## Drawing with the Canvas API

So far we’ve plotted values to use in CSS, but trigonometry has plenty of applications beyond that. For instance, we can plot points in exactly the same way to draw on a `<canvas>`

with Javascript. In this function, we’re using the same function as before (`plotPoints()`

) to create an array of polygon points, then we draw a line from one point to the next:

```
const canvas = document.getElementById('canvas')
const ctx = canvas.getContext('2d')
const draw = () => {
/* Create the array of points */
const points = plotPoints()
/* Move to starting position and plot the path */
ctx.beginPath()
ctx.moveTo(points[0].x, points[0].y)
points.forEach(({ x, y }) => {
ctx.lineTo(x, y)
})
ctx.closePath()
/* Draw the line */
ctx.stroke()
}
```

See the Pen Canvas polygon (simple) by Michelle Barker (@michellebarker) on CodePen.dark

## Spirals

We don’t even have to stick with polygons. With some small tweaks to our code, we can even create spiral patterns. We need to change two things here: First of all, a spiral requires multiple rotations around the point, not just one. To get the angle for each step, we can multiply *pi* by 10 (for example), instead of two, and divide that by the number of points. That will result in five rotations of the spiral (as 10*pi* divided by two is five).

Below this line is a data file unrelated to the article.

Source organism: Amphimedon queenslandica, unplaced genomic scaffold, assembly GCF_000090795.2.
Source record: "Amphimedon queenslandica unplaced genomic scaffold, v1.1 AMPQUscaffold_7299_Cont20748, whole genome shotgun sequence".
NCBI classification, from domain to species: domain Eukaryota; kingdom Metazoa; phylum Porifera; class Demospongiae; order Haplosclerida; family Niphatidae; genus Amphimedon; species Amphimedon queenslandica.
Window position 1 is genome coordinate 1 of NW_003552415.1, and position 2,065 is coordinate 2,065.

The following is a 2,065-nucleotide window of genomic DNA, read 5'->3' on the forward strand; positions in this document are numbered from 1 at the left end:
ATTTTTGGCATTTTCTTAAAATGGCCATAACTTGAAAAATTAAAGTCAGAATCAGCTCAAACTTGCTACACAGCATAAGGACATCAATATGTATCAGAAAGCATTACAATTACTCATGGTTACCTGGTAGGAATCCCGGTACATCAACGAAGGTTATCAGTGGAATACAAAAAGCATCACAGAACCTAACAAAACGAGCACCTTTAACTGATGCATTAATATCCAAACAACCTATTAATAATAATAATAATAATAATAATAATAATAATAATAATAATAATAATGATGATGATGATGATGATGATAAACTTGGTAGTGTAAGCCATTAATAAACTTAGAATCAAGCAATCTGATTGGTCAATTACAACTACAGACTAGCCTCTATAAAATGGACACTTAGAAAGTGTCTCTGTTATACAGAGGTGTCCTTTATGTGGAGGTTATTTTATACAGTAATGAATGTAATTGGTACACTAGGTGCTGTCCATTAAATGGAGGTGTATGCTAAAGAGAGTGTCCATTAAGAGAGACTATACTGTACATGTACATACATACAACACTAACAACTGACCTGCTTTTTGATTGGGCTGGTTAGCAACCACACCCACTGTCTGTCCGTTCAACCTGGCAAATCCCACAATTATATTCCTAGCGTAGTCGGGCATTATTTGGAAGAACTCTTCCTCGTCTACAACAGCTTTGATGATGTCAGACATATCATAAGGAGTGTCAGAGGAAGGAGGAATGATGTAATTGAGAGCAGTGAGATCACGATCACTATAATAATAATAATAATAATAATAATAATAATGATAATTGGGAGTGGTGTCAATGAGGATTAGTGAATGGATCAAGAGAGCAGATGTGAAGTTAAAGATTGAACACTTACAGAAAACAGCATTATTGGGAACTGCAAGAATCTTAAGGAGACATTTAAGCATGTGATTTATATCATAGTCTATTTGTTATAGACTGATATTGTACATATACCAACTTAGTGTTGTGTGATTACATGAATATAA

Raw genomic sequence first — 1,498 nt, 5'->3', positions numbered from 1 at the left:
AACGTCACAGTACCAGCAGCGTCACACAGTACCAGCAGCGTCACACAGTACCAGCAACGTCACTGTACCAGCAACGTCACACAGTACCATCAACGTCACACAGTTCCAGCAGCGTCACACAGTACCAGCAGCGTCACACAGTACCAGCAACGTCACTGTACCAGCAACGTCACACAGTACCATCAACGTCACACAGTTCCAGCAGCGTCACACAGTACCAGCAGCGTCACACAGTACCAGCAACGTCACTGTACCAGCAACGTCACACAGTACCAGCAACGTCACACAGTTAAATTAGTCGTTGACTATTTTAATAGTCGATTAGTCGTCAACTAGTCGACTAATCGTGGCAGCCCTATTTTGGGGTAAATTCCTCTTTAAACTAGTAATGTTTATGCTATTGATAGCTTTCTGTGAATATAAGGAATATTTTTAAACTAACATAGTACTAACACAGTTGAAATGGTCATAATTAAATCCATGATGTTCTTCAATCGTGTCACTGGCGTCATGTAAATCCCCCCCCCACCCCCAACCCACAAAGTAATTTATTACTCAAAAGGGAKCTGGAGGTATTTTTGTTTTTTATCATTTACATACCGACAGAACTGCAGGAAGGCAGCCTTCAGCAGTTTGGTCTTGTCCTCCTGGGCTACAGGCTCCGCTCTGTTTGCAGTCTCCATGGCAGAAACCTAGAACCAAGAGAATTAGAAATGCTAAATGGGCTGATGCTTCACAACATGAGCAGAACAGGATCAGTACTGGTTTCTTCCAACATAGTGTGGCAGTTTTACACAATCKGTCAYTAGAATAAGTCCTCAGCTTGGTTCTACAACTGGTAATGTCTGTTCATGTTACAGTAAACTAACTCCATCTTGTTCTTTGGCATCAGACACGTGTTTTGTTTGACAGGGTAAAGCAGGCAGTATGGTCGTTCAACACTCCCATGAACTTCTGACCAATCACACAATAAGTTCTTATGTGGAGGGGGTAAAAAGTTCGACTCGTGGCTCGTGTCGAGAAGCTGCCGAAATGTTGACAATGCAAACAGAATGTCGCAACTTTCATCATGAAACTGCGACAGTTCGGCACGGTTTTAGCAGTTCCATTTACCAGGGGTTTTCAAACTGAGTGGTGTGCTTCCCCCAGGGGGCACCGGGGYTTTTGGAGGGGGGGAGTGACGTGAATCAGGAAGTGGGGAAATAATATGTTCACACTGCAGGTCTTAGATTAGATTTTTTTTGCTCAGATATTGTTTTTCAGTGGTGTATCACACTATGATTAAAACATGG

`const angleStep = (Math.PI * 10) / numberOfPoints`

Secondly, instead of an equal radius for every point, we’ll need to increase this with every step. We can multiply it by a number of our choosing to determine how far apart the lines of our spiral are rendered:

```
const multiplier = 2
const radius = i * multiplier
const x = xPosition + Math.cos(i * angleStep) * radius
const y = yPosition + Math.sin(i * angleStep) * radius
```

Putting it all together, our adjusted function to plot the points is as follows:

```
const plotPoints = (numberOfPoints) => {
const angleStep = (Math.PI * 10) / numberOfPoints
const xPosition = canvas.width / 2
const yPosition = canvas.height / 2
const points = []
for (let i = 1; i
```

See the Pen Canvas spiral – simple by Michelle Barker (@michellebarker) on CodePen.dark

At the moment the lines of our spiral are at equal distance from each other, but we could increase the radius exponentially to get a more pleasing spiral. By using the `Math.pow()`

function, we can increase the radius by a larger number for each iteration. By the golden ratio, for example:

```